How to Start a Research Paper

Six Parts:Sample Research PapersDeciding on a TopicConstructing a ThesisPerforming ResearchStarting Your Research PaperDrafting Your Research Paper

A research paper employs primary sources/data to support a thesis statement. It is a type of persuasive essay used frequently in science, literature, and history curricula. Regardless of your level of education and chosen field, you’ll need to follow a few simple steps to get your research paper off the ground. You’ll need to decide on a topic, formulate a thesis statement, conduct research, organize your findings, and then set pen to paper or fingers to keyboard.

Sample Research Papers

Sample Scientific Research Paper

Sample Literary Research Paper

Sample Environmental Research Paper

Part 1
Deciding on a Topic

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    Get started early. Most likely, you’ll bounce around from topic to topic until one sticks. You’ll need time to rebound and to change topics. College professors recommend that you get started on your research paper the day it is assigned. The more time and effort you put into it, the better your grade will be. So get started now. Don't procrastinate.
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    Examine the assignment. If you are in school, you’ll need to read the prompt provided by your teacher. If you are writing a research paper for your job, know what your employer expects. Your paper will undoubtedly have guidelines or requirements that will fundamentally shape your research. Know what those guidelines are at the very beginning. You don’t want to start working on it and find out later that you need to start over again.[1]
    • For example, if you are writing a research paper for a college course, you should know how long it should be, what sources can be used, the topics you can choose from, and the deadline to turn it in. Once you understand the parameters, you can set out a schedule to complete the paper on time.[2]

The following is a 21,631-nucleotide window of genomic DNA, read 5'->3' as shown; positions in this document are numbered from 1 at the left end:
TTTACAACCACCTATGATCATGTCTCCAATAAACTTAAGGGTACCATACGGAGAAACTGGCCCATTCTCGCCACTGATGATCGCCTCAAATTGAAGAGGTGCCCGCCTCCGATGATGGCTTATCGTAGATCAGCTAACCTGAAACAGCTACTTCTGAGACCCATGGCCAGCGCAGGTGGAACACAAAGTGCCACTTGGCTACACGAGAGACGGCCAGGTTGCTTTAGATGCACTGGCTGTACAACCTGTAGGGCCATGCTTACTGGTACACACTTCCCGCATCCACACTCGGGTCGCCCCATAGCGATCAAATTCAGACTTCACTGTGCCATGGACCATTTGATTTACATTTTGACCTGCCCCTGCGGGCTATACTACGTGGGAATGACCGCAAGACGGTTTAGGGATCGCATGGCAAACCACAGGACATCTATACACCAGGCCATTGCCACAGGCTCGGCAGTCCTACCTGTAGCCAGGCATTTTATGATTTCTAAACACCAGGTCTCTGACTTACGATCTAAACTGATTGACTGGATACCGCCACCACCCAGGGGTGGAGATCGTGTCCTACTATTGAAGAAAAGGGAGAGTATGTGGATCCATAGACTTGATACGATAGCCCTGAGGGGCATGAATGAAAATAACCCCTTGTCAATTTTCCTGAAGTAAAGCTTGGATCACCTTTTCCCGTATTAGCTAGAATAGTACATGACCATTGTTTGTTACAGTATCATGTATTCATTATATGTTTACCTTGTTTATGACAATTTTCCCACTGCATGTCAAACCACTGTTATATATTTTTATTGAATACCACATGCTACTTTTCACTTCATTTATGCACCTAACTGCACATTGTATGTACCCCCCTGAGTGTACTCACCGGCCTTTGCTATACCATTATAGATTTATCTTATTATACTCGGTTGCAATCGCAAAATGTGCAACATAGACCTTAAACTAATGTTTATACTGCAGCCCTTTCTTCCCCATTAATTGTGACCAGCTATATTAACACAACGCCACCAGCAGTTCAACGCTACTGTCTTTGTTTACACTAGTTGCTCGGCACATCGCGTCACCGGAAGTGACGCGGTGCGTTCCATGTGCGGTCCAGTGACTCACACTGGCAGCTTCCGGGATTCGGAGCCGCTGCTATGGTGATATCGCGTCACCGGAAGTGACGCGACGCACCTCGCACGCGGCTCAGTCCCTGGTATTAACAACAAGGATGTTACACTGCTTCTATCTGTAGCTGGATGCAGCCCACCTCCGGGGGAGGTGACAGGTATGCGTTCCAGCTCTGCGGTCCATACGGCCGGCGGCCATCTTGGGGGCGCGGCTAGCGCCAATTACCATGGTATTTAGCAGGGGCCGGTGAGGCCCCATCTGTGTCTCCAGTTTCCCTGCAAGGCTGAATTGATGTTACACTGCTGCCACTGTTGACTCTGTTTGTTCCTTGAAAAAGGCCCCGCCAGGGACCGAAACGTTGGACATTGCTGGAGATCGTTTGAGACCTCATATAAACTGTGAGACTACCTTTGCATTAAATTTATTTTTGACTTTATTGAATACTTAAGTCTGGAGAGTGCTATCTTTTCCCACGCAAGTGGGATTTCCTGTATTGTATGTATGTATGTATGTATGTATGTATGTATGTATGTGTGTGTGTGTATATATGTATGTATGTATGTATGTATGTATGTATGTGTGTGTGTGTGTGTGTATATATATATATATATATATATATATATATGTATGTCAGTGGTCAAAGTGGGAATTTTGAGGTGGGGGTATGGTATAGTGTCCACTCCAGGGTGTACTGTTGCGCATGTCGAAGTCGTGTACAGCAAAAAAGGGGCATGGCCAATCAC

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    Consult research on possible topics. The best way to narrow down a research paper is to see what else has been written on the subject. Consult Google Scholar or do a quick web search to see what the major trends are.
    • For example, if you are taking an American history course and you want to write a research paper on the origins of the American Revolution, you’d probably want to begin by reading other books on the subject. You’ll soon realize that historians have discussed the Revolution’s origins primarily in political and economic terms, but have given less attention to the social dimensions of the revolutionary experience. So you decide to focus — broadly — on the social origins of the American Revolution.
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    Narrow down your subject, if possible. Depending on the size requirements of your paper, you’ll need to narrow your research question. Papers that are really short — 1 to 2 pages — will need a narrower question than a dissertation spanning hundreds of pages.[3]
    • Let’s return to the social origins of the American Revolution. You might be able to cover this topic in 500 pages, but if you are writing a 20 page research paper for a class, you’ll need to focus your topic further. What social group or groups will you focus on in order to address the social origins of the American Revolution? Break down the "social" into categories — women, racial minorities, farmers, city-dwellers, writers, travelers, businessmen, or children. There are numerous different angles you can take. See what hasn’t been written before and then write on that subject.